Recently an “early Ptolomaic” tomb was discovered similar in themes to the famous Egyptian Books of the Dead (Middle Kingdom). Normally written on papyrus, they feature multiple tableau of Osiris judging the dead and other scenes. Osiris is a long lasting and perhaps supreme god whose cult was present throughout 3000 years of Dynastic history. I have previously interpreted his throne through drawings but, in the new tomb, he is painted on the walls at least twice and the design of his throne looks like layers of “eggs”. Below is one of the press pictures taken from the Guardian, and the headline is Mummified mice found in ‘beautiful, colourful’ Egyptian tomb.
Osiris could have been seen as a/the god of Harmony and below I explain why harmony may have been thought technically significant at the dawn of our earliest texts, then found in Sumeria 900 miles to the East. The reason I believe musical ratios were significant at the dawn of history because they had naturally emerged from measuring the lunar and solar year and comparing these with the time between loops of the outer planets Jupiter and Saturn.
Gurdjieff first presented his ideas to groups in pre-revolutionary Russia. Amongst his carefully chosen students it was the habit to reconstruct talks and diagrams as much as possible, an endeavour that gave us a textbook of Gurdjieff’s ideas called In Search of the Miraculous (P.D. Ouspensky, 1950). This early form of the teaching wasradically revised and extended by Gurdjieff, now as an author, during the 1920s, producing All and Everything whose part one was Beelzebub’sTales to his Grandson (G.I. Gurdjieff, 1950). Prior to drawing this diagram just after February 1917, Gurdjieff had been presenting ideas about transformation of energies, human and cosmic, using the musical theory surrounding the octave of eight notes. The Diagram of Everything Living was “still another system of classification… in an altogether different ratio of octaves… [that] leads us beyond the limits of what we call ‘living beings’ both higher [and lower] than living beings. It deals not with individuals but with classes in a very wide sense.”
When understanding the origins of human knowledge, we tend not to look into the everyday aspects of life such as the calendar, our numbering systems and how these could have developed. However, these components of everyday life hold surprising clues to the past.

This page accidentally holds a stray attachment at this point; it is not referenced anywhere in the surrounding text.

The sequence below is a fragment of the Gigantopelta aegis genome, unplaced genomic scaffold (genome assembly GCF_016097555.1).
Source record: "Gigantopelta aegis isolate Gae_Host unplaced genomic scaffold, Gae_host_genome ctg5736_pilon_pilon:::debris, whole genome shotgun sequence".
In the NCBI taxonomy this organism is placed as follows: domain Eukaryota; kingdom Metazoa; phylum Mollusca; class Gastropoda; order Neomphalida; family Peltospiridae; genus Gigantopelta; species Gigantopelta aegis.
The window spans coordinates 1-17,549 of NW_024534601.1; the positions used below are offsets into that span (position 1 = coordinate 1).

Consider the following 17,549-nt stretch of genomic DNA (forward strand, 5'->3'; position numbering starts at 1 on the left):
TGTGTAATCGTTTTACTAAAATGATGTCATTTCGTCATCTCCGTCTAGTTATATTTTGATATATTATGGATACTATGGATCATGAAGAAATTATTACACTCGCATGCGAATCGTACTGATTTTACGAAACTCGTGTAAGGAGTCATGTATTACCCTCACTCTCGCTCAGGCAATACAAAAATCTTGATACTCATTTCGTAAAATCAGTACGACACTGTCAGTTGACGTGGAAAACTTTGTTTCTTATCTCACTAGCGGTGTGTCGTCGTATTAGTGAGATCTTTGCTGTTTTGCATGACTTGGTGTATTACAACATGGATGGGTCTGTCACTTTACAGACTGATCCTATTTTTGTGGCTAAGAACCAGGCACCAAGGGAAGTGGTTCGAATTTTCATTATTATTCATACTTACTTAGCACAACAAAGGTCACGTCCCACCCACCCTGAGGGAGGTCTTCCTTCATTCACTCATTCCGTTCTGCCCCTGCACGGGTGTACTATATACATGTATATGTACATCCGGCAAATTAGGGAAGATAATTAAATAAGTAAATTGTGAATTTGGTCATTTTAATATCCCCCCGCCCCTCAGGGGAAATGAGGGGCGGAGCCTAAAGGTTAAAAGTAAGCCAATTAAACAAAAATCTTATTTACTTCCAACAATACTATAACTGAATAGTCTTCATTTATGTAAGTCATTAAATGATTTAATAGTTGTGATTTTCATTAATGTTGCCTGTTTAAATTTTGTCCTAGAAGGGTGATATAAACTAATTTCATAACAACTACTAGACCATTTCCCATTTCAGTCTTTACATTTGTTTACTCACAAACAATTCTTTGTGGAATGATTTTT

An example is the seven day week which we all slavishly follow today. It has been said that seven makes a good number of days for a week and this convenience argument often given for the existence of weeks.
Having a week allows one to know what day of the week it is for the purposes of markets and religious observances. It is an informal method of counting based on names rather than numbers. Beyond this however, a useful week length should fit well with the organisation of the year (i.e. the Sun), or the month (i.e. the Moon) or other significant celestial or seasonal cycle. But the seven day week does not fit in with the Sun and the Moon.
Readers of my article "Megalithic application of numeric time differences" will be familiar with the finding that in 32 lunar months there are almost exactly 945 days, leading to the incredibly accurate approximation (one part in 45000!) for the lunar month of 945/32 = 29.53125 days.
In the previous article on Seascale I noticed that 36 lunar months (three solar years) divided by 32 lunar months is the Pythagorean tone of 9/8. This led me to important thoughts regarding the tuning matrix of the Moon within the periods of the three outer planets, since the synod of Jupiter divided by the lunar year of 12 lunar months is the same tone, the tone that on “holy mountains” of Ernest G. McClain’s ancient tuning theory. Such tones are only found between two tonal numbers separated by two perfect fifths of 3/2, since 3/2 x 3/2 = 2.25 which, normalised to the octave of 1 to 2, is 1.125 or 9/8.
My crucial entré to planetary harmony came when I noticed musical ratios in the synodic time periods of Jupiter and Saturn relative to the lunar year. This approach differs from the norms for “harmonies of the spheres” (a.k.a. Musica Universalis) which are geometrical and spatial, rather than temporally harmonic.
The planetary harmony I found within synodic periods became the subject of my new book The Harmonic Origins of the World (pub. 2018). These synodic ratios have been parts of my work from c. 2000, then expressed as “matrix diagrams” (Matrix of Creation, figure 2 below). In my new book, I show how ancient tuning theory seems to have presented the same information, in a different type of matrix (see figure 4).
Below I connect the outer planets using two additional (and useful) kinds of diagram, the right-angled triangle (figure 1) and the Pentad (figure 5), the latter developed in the 20th century within a discipline called Systematics.